We have been conditioned into thinking there is nothing wrong with giving up our privacy. Governments and corporations all over the world are using personal information to spread propaganda and feed us advertisements, while at the same time effortlessly installing Mass Surveillance. This is why someone claiming Facebook and Google are effectively surveillance states isn't anything new.

Effortless mass surveillance

However, those claims, without a doubt, carry considerably more weight when they come straight from the horse's mouth. Former Facebook executive, Chamath Palihapitiya, recently talked to CNBC and confirmed what many of us know.

Interestingly, the vast majority of the corporate-controlled mainstream media ignored the interview.

Chamath Palihapitiya said to the CNBC: "Facebook and Google effectively are surveillance states...they have so much personal, private information about so many citizens of so many countries." Furthermore, Palihapitiya argues that both companies are practically "inviting a government crackdown."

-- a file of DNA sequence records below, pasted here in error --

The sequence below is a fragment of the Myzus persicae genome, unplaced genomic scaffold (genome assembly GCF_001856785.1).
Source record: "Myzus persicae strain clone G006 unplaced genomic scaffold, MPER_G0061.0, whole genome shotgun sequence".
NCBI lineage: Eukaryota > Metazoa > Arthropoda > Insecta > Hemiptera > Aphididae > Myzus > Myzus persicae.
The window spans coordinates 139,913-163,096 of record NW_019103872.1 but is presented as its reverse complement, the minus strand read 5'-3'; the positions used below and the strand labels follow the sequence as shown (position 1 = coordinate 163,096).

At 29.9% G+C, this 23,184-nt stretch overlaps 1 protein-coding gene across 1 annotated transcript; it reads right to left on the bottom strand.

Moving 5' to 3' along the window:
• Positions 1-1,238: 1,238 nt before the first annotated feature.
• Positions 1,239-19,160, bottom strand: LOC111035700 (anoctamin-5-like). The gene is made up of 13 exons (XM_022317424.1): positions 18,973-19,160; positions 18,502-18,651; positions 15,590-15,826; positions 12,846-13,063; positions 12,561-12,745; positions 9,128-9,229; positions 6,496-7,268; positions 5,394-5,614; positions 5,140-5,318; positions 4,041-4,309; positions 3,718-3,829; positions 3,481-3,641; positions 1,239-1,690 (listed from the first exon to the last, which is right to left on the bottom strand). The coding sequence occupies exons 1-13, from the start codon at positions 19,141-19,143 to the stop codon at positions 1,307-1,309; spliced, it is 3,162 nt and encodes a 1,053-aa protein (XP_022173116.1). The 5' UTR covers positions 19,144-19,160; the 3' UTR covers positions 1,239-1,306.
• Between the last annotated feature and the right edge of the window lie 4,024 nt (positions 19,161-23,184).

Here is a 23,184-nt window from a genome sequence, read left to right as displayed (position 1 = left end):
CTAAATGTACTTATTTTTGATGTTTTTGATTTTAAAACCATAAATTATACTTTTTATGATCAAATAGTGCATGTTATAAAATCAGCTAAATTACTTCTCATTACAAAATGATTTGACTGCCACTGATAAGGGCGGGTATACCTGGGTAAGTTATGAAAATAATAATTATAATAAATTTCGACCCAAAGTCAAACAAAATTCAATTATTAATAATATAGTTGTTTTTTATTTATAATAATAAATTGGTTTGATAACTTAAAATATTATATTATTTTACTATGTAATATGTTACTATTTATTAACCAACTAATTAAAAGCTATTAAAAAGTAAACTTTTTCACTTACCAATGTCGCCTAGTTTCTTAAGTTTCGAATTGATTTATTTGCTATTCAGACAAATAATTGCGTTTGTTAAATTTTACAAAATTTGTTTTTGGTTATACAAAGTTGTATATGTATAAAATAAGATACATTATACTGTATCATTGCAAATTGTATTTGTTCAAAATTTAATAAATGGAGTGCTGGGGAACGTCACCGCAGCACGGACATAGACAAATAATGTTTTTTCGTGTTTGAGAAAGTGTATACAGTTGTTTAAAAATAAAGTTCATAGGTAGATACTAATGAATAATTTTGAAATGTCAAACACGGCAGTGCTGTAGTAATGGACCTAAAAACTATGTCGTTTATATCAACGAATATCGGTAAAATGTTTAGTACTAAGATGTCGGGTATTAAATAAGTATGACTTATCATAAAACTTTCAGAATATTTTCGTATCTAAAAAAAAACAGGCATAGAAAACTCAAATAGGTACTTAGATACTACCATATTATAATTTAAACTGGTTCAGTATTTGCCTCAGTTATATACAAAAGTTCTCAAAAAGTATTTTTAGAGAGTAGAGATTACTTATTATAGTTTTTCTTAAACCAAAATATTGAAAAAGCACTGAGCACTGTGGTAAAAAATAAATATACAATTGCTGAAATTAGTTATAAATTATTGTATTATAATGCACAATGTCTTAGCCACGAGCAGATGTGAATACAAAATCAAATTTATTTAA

While mister Palihapitiya's heart might be in the right place, it's difficult to expect governments to intervene and introduce regulatory measures, when governments and corporations are those benefiting the most from this. Big Brother is alive and well, watching every move you make. While Palihapitiya claims that Google and Facebook are "effectively surveillance states," one can't help but conclude that both companies are indeed tools of the surveillance state, just another weapon in the state's arsenal, so to speak.

The implications

Chamath Palihapitiya is not the first and probably not the last ex-insider to speak about this publicly. The question is: what can we do about it? A right not exercised is a right lost -- claiming you have "nothing to hide" is like claiming you have "nothing to say" and letting the state take away your freedom of speech.

Realizing that this is wrong and a massive privacy invasion is a great step in the right direction.

Apart from that, it's safe to assume that the tighter the rope the state ties around the peoples' necks, the greater the chances of us completely rejecting everything to do with the so-called surface web and emigrating to places like the dark web. Anonymity is a right. And if things keep moving in this direction, more and more of us will have to learn how to exercise it.